March 30, 2018, Israel
Recently one of the anti gun activists openly admitted to ostracizing the person who became the shooter, and this was done over a period of many years. Now she yells at the president of the United States and blames him for the killing.
I return to my Jewish roots. We learn many lessons from the Book of Books, the Bible, the Torah.
First, look at yourself and take responsibility for your own actions. We are taught that the first place you look is always yourself. As a child I was taught to do a Hesbhon Nefesh, which means an Accounting of the Soul, very much like doing your own taxes. At the end of the day before going to sleep take an honest look at yourself, what did you do good today, what did you do bad, are you in the plus or in the minus, did you add to the world or take from it?
We are also taught from our earliest years to look out for the weaker elements among us. The Bible admonishes us remember you were strangers in a strange land, do not forget the stranger. Now let's apply this - You see a new student, he is from out of town, or a little different, he needs a friend, so what do you do? Do you "Ostracize him"??
If so, you have gone against the rules of the universe, and you will suffer the consequences, you have created an imbalance in the universe and this cannot be. There will be consequences.
At every seminar I teach I see some "odd" types, some people that do not fit in socially; how are they treated? How do we treat the Painted Bird? In my classes and seminars I am proud to say we invite them in. We take turns training with those whom no one really wants to train with. We do not ostracize them, we do not mock them, we do not ignore them. We follow the Bible and we embrace them.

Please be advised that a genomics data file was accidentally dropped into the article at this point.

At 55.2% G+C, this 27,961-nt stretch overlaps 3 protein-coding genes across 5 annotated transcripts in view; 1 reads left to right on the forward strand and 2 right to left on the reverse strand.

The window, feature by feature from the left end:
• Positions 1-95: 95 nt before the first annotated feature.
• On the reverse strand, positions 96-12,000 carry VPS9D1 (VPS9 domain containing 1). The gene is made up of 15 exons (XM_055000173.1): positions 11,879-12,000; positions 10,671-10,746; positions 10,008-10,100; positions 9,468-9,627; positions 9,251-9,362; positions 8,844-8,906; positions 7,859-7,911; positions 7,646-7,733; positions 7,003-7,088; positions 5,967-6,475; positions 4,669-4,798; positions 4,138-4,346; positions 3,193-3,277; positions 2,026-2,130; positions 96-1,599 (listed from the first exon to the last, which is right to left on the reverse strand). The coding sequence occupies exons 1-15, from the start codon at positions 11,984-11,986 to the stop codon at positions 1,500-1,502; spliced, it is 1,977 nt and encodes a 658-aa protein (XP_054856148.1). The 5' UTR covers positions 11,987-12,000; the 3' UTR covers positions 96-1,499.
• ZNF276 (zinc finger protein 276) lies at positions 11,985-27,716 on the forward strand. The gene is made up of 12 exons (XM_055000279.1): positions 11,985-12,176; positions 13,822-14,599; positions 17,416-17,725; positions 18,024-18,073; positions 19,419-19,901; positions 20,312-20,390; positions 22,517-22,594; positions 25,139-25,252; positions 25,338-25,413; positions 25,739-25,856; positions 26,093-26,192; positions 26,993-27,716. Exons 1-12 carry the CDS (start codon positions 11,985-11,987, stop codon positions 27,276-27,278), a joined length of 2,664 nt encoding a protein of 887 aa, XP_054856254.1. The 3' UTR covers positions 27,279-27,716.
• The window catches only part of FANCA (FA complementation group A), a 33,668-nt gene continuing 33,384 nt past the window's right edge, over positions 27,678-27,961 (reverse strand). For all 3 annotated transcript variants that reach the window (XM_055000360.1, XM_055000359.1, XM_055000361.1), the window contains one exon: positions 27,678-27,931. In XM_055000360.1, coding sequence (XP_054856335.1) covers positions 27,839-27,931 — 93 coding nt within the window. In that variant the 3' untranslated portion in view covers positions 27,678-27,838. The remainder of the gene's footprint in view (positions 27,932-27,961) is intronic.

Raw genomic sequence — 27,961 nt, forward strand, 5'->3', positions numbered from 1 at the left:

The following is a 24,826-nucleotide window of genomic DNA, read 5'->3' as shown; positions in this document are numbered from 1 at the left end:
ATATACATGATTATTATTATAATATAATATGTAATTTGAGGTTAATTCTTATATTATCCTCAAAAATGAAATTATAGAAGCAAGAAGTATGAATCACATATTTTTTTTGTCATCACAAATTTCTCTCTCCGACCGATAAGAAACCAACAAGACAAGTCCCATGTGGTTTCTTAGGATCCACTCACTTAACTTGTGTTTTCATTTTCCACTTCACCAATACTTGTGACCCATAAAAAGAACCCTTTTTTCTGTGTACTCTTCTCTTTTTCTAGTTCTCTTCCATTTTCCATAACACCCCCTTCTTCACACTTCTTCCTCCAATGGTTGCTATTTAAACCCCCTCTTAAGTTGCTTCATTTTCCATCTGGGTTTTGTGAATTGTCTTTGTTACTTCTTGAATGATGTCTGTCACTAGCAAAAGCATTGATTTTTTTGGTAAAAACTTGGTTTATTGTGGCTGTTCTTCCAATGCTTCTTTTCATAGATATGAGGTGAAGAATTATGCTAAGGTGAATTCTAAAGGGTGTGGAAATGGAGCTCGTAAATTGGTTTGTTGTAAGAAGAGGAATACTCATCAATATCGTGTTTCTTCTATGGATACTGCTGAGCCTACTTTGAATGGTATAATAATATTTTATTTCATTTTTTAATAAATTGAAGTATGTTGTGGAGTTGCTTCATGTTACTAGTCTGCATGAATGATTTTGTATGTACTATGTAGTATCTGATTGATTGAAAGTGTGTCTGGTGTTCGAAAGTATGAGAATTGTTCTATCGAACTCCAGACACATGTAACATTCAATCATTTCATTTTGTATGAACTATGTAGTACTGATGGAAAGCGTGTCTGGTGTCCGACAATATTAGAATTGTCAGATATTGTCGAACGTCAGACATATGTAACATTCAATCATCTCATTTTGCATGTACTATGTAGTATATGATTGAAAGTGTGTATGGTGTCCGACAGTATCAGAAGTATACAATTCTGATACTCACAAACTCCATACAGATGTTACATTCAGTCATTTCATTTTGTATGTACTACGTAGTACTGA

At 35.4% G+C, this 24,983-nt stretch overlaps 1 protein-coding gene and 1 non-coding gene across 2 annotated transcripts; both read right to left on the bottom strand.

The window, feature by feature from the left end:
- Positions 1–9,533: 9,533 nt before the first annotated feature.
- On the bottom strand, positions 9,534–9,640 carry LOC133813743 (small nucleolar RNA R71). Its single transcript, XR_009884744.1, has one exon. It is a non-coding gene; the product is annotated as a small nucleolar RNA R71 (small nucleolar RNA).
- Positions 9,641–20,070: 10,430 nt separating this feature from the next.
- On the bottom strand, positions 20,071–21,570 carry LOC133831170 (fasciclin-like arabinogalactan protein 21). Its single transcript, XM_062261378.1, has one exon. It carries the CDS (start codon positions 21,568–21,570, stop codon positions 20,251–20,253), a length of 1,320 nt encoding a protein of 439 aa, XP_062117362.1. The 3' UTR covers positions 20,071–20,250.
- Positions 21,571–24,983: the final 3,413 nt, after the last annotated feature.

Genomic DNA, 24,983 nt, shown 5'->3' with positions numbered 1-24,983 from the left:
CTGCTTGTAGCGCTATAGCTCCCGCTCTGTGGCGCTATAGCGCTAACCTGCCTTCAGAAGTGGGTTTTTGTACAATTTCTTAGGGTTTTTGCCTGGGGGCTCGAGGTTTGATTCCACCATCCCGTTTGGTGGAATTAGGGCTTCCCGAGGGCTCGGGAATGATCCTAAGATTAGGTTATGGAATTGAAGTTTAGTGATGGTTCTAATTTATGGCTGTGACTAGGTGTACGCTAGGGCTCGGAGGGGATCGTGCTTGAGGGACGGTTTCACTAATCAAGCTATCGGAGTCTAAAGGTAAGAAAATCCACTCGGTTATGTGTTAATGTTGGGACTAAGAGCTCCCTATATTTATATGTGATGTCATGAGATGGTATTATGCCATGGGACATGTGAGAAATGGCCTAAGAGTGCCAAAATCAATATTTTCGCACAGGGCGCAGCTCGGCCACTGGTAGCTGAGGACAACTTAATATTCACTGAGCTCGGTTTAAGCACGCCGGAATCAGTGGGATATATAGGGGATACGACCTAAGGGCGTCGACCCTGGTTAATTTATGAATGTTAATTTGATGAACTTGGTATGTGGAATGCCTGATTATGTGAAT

This is Jewish tradition but "You don't have to be Jewish to enjoy Levi's rye bread". You just have to be a decent person. If you understand the Bible you will understand that whether you believe or not the message there will benefit you and society. Remember you were once a stranger in a strange land, we kind to the stranger.
I was a stranger. I came to the USA from a very different culture and I was very much the outsider as a 13 year old in school. But a boy by the name of David invited me to hang out with him. He invited me to his Bar Mitzvah, he became my study partner and my friend. We are friends to this very day and if he calls me in the middle of the night I will be there for him, any day, any time, because I remember his kindness. I was a stranger in a strange land and he became my one friend.
All it takes is a little kindness to prevent an active shooter.
For those who still do not get it, the Bible/Torah is the best self-help book ever written, if you know how to read it. We start with ourselves, not with big government. We take responsibility for our own actions, we look after the needy and the "strangers", we are allowed to own weapons and are commanded to learn how to use them responsibly, women are treated with dignity and respect (Proverbs 31), children are honored and not forced into regimented systems of education. The best defense is to create a good decent society.
The Painted Bird, the price for being different. Life pushes us towards conformity. Most immigrant children soon look and sound just like their local pears. People want to fit in. Those who are different are marked. In his classic work "The Painted Bird" Jerzy Kosinski describes how children caught a bird, painted it and then ...
Feb 22, 2018 - In the "Painted Bird", an amazing novel by Jerzy Kosinski that takes place during World War Two, a young boy who is seen as others as "a Gypsy or Jewish stray" wanders around an Eastern European country seeking a place to stay. The boy encounters many challenges as he is viewed as being different.